Vilnius, Lithuania - is the capital of Lithuania, and its largest city, with a population of 539,939 (806,308 together with Vilnius County) as of 2014. Vilnius is located in the southeast part of Lithuania and is the second biggest city of the Baltic States.
Vilnius is known for its Old Town of beautiful architecture, declared a UNESCO World Heritage Site in 1994. Its Jewish influence until the 20th century has led to it being described as the "Jerusalem of Lita" and Napoleon named it "the Jerusalem of the North" as he was passing through in 1812.
On 11 March 1990, the Supreme Council of the Lithuanian SSR announced its secession from the Soviet Union and intention to restore an independent Republic of Lithuania. The Soviet Union finally recognized Lithuanian independence in September 1991.
Vilnius is a cosmopolitan city with diverse architecture. There are 65 churches in Vilnius. Like most medieval towns, Vilnius was developed around its Town Hall. The main artery, Pilies Street, links the Royal Palace with Town Hall. Other streets meander through the palaces of feudal lords and landlords, churches, shops and craftsmen's workrooms. Narrow, curved streets and intimate courtyards developed in the radial layout of medieval Vilnius.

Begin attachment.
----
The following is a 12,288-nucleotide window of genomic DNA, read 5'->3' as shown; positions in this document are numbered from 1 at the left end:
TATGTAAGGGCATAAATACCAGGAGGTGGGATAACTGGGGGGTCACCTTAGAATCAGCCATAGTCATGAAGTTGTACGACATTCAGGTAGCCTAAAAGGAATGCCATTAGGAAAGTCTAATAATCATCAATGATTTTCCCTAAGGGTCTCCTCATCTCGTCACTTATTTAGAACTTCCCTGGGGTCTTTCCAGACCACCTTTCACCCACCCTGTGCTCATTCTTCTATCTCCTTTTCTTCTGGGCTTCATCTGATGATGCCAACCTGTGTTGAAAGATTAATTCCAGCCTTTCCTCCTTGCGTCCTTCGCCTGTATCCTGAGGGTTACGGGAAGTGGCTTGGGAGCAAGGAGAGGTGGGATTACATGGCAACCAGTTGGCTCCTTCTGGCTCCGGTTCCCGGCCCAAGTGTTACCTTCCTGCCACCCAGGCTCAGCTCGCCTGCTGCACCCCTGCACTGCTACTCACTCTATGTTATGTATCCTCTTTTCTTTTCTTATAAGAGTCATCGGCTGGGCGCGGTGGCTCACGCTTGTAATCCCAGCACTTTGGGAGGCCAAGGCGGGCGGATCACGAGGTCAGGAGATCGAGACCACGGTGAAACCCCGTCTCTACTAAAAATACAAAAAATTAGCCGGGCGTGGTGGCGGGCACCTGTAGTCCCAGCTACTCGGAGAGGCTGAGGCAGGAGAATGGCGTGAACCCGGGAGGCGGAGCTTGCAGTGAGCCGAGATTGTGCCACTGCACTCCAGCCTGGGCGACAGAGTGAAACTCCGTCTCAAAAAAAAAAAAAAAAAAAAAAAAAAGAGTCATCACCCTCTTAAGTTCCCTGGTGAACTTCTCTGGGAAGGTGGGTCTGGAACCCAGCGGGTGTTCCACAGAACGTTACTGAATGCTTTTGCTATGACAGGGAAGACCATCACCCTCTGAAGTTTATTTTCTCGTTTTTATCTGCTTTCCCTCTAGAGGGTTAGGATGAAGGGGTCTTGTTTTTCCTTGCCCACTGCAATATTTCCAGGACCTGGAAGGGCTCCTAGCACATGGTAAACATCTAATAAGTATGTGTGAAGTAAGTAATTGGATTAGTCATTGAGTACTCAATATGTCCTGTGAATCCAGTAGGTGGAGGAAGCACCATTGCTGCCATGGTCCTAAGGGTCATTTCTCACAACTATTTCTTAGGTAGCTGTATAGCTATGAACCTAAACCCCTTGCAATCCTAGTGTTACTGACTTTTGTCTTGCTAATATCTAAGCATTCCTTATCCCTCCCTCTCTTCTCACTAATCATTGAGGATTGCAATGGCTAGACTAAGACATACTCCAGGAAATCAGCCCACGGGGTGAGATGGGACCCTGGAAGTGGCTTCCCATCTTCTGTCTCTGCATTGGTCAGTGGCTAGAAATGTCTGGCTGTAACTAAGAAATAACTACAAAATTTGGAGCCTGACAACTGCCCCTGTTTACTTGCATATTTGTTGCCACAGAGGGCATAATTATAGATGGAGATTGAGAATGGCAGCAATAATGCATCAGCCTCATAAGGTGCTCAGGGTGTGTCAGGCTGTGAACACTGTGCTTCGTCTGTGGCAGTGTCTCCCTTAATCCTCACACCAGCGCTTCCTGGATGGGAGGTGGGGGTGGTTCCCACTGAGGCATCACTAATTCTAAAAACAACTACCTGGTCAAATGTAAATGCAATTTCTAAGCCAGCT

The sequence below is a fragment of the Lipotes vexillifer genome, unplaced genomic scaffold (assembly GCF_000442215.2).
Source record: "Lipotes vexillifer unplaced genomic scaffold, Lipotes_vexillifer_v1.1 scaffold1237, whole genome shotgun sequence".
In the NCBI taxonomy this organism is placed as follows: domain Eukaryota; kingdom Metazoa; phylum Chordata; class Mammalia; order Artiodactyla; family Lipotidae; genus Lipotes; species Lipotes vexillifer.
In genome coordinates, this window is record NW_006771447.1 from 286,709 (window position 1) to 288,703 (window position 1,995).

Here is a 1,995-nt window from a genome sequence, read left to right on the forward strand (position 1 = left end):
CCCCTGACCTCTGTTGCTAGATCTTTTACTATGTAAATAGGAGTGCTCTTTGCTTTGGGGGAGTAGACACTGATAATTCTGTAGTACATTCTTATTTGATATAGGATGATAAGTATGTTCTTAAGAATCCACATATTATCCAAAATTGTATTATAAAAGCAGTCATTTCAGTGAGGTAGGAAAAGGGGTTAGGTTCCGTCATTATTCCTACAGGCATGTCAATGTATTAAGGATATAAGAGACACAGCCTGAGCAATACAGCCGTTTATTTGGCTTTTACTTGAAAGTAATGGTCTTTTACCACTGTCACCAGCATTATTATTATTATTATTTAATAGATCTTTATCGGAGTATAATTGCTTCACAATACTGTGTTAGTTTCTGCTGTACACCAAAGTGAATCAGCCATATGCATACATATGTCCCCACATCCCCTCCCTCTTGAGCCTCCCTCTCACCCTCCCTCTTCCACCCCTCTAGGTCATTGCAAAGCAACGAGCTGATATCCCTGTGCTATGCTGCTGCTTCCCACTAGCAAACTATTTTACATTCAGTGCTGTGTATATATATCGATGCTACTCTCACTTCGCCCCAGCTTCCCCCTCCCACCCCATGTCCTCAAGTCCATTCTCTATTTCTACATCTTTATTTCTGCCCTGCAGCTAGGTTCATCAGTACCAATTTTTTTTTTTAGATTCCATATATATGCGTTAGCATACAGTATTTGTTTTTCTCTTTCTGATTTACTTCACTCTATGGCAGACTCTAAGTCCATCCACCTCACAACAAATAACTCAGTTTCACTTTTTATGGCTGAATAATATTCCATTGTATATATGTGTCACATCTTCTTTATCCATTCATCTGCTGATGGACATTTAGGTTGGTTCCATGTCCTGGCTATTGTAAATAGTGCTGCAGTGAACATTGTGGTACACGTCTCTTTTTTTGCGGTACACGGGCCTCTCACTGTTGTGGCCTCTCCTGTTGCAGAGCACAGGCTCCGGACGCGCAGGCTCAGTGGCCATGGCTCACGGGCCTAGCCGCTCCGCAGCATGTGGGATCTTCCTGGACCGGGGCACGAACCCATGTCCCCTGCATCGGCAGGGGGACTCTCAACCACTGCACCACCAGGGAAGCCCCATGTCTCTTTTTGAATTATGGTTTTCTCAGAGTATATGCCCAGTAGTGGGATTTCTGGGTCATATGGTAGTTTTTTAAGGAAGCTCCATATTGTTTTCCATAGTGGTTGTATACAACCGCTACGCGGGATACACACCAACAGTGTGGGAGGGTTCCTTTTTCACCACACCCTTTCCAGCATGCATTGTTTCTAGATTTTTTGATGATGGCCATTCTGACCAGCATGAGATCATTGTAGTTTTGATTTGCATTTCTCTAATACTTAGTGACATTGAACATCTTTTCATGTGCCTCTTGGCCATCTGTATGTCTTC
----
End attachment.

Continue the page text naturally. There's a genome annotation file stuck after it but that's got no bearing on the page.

Although Vilnius is known as a Baroque city, there are examples of Gothic (e.g. St Anne's Church), Renaissance, and other styles. Their combination is also a gateway to the historic centre of the capital. Owing to its uniqueness, the Old Town of Vilnius was inscribed on the UNESCO World Heritage List in 1994. In 1995, the world's first bronze cast of
Frank Zappa was installed in the Naujamiestis district with the permission of the government. The Frank Zappa sculpture confirmed the newly found freedom of expression, and marked the beginning of a new era for Lithuania.